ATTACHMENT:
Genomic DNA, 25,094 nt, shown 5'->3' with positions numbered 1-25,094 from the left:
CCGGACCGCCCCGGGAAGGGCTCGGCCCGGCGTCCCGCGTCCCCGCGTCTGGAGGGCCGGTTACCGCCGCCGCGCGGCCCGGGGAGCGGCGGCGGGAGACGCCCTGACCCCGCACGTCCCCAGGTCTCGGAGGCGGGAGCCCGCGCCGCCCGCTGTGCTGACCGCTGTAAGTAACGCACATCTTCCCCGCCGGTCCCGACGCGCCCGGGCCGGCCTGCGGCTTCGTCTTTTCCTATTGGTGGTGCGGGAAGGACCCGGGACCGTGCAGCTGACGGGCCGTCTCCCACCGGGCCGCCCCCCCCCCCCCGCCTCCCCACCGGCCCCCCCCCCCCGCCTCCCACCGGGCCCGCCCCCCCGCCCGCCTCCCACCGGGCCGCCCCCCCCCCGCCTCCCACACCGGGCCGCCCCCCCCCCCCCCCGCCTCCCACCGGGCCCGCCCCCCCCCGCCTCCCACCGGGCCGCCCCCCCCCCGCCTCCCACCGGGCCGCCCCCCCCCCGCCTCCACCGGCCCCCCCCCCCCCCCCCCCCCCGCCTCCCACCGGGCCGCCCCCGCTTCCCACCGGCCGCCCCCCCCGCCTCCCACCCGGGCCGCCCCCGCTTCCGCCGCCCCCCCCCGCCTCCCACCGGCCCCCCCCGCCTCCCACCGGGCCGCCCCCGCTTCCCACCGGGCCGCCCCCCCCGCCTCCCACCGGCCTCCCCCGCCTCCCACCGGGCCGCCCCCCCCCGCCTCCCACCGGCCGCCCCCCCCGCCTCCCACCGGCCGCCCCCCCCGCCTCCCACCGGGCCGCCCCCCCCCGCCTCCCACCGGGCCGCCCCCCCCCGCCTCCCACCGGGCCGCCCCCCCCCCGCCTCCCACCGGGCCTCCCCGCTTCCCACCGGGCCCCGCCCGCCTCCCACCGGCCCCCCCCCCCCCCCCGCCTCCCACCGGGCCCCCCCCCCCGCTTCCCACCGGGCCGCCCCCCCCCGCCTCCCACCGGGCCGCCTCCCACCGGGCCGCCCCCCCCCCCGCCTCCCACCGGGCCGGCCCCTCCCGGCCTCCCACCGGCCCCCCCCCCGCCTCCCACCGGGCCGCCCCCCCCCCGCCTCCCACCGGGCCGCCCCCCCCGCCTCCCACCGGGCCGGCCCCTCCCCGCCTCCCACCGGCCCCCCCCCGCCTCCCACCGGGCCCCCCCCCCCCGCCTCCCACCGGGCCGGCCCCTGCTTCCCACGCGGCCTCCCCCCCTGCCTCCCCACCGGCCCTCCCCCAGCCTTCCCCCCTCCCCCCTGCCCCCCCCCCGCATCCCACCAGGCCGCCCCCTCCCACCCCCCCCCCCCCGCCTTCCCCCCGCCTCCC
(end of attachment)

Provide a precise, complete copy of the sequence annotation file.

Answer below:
Genomic DNA, 25,094 nt, shown 5'->3' with positions numbered 1-25,094 from the left:
CCGGACCGCCCCGGGAAGGGCTCGGCCCGGCGTCCCGCGTCCCCGCGTCTGGAGGGCCGGTTACCGCCGCCGCGCGGCCCGGGGAGCGGCGGCGGGAGACGCCCTGACCCCGCACGTCCCCAGGTCTCGGAGGCGGGAGCCCGCGCCGCCCGCTGTGCTGACCGCTGTAAGTAACGCACATCTTCCCCGCCGGTCCCGACGCGCCCGGGCCGGCCTGCGGCTTCGTCTTTTCCTATTGGTGGTGCGGGAAGGACCCGGGACCGTGCAGCTGACGGGCCGTCTCCCACCGGGCCGCCCCCCCCCCCCCGCCTCCCCACCGGCCCCCCCCCCCCGCCTCCCACCGGGCCCGCCCCCCCGCCCGCCTCCCACCGGGCCGCCCCCCCCCCGCCTCCCACACCGGGCCGCCCCCCCCCCCCCCCGCCTCCCACCGGGCCCGCCCCCCCCCGCCTCCCACCGGGCCGCCCCCCCCCCGCCTCCCACCGGGCCGCCCCCCCCCCGCCTCCACCGGCCCCCCCCCCCCCCCCCCCCCCGCCTCCCACCGGGCCGCCCCCGCTTCCCACCGGCCGCCCCCCCCGCCTCCCACCCGGGCCGCCCCCGCTTCCGCCGCCCCCCCCCGCCTCCCACCGGCCCCCCCCGCCTCCCACCGGGCCGCCCCCGCTTCCCACCGGGCCGCCCCCCCCGCCTCCCACCGGCCTCCCCCGCCTCCCACCGGGCCGCCCCCCCCCGCCTCCCACCGGCCGCCCCCCCCGCCTCCCACCGGCCGCCCCCCCCGCCTCCCACCGGGCCGCCCCCCCCCGCCTCCCACCGGGCCGCCCCCCCCCGCCTCCCACCGGGCCGCCCCCCCCCCGCCTCCCACCGGGCCTCCCCGCTTCCCACCGGGCCCCGCCCGCCTCCCACCGGCCCCCCCCCCCCCCCCGCCTCCCACCGGGCCCCCCCCCCCGCTTCCCACCGGGCCGCCCCCCCCCGCCTCCCACCGGGCCGCCTCCCACCGGGCCGCCCCCCCCCCCGCCTCCCACCGGGCCGGCCCCTCCCGGCCTCCCACCGGCCCCCCCCCCGCCTCCCACCGGGCCGCCCCCCCCCCGCCTCCCACCGGGCCGCCCCCCCCGCCTCCCACCGGGCCGGCCCCTCCCCGCCTCCCACCGGCCCCCCCCCGCCTCCCACCGGGCCCCCCCCCCCCGCCTCCCACCGGGCCGGCCCCTGCTTCCCACGCGGCCTCCCCCCCTGCCTCCCCACCGGCCCTCCCCCAGCCTTCCCCCCTCCCCCCTGCCCCCCCCCCGCATCCCACCAGGCCGCCCCCTCCCACCCCCCCCCCCCCGCCTTCCCCCCGCCTCCC